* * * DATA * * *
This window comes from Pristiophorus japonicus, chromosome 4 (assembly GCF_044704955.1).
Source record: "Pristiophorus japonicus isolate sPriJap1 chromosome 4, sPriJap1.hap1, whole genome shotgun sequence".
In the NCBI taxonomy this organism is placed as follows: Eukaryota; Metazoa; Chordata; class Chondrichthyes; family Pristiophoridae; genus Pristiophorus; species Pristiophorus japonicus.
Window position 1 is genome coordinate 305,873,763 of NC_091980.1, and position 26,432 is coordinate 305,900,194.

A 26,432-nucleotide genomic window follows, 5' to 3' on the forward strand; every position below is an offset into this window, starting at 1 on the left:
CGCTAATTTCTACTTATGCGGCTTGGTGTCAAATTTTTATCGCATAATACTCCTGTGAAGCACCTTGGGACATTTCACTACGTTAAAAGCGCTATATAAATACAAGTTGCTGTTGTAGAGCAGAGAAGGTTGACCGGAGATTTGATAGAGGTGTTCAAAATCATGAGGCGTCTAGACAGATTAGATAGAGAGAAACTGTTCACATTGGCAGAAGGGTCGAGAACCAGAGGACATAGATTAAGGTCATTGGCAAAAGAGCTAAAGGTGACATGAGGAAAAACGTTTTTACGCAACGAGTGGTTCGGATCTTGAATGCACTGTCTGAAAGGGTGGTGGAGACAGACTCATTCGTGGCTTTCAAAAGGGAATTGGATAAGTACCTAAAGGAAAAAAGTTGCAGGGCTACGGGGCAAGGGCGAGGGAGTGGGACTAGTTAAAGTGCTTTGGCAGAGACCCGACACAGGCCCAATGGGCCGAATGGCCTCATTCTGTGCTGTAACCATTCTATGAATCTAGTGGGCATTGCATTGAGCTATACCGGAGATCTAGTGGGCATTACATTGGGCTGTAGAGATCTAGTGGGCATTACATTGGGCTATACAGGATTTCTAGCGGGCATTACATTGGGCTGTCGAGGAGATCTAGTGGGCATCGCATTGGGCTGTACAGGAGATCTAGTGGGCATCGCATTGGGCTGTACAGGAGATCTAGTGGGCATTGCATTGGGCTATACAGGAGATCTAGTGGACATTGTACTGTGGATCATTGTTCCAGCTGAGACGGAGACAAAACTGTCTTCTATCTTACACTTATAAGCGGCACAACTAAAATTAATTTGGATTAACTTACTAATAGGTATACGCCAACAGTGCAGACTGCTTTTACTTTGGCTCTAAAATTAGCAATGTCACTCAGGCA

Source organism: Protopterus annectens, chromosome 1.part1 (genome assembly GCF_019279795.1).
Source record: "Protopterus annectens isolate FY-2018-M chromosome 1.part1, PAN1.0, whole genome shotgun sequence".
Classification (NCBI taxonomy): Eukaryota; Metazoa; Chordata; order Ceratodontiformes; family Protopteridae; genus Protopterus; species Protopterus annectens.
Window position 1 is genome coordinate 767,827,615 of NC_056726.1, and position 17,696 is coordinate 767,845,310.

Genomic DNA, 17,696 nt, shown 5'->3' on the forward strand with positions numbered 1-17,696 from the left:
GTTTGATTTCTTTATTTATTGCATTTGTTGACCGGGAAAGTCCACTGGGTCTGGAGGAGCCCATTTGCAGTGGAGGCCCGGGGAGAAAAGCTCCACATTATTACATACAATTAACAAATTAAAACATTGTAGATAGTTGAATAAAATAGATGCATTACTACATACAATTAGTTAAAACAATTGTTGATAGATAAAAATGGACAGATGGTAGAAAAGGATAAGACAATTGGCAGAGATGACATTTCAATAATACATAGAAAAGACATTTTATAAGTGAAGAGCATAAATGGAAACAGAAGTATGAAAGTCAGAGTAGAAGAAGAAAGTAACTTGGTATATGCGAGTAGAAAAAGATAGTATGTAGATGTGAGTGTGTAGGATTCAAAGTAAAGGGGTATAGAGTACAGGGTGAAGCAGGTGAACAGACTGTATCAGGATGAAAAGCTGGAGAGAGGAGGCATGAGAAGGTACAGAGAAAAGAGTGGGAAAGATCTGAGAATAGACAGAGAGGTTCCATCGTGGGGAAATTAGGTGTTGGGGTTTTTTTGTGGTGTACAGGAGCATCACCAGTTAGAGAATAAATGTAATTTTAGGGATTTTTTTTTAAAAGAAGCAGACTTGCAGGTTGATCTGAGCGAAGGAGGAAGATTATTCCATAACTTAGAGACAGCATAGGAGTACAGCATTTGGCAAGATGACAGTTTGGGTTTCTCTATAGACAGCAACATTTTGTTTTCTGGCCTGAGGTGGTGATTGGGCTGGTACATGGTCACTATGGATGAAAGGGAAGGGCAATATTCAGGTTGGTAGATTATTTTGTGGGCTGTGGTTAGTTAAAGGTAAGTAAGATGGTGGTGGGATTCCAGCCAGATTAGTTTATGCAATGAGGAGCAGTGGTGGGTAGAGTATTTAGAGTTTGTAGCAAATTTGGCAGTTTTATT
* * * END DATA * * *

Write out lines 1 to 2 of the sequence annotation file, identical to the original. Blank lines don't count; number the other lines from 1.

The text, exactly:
This window comes from Pristiophorus japonicus, chromosome 4 (assembly GCF_044704955.1).
Source record: "Pristiophorus japonicus isolate sPriJap1 chromosome 4, sPriJap1.hap1, whole genome shotgun sequence".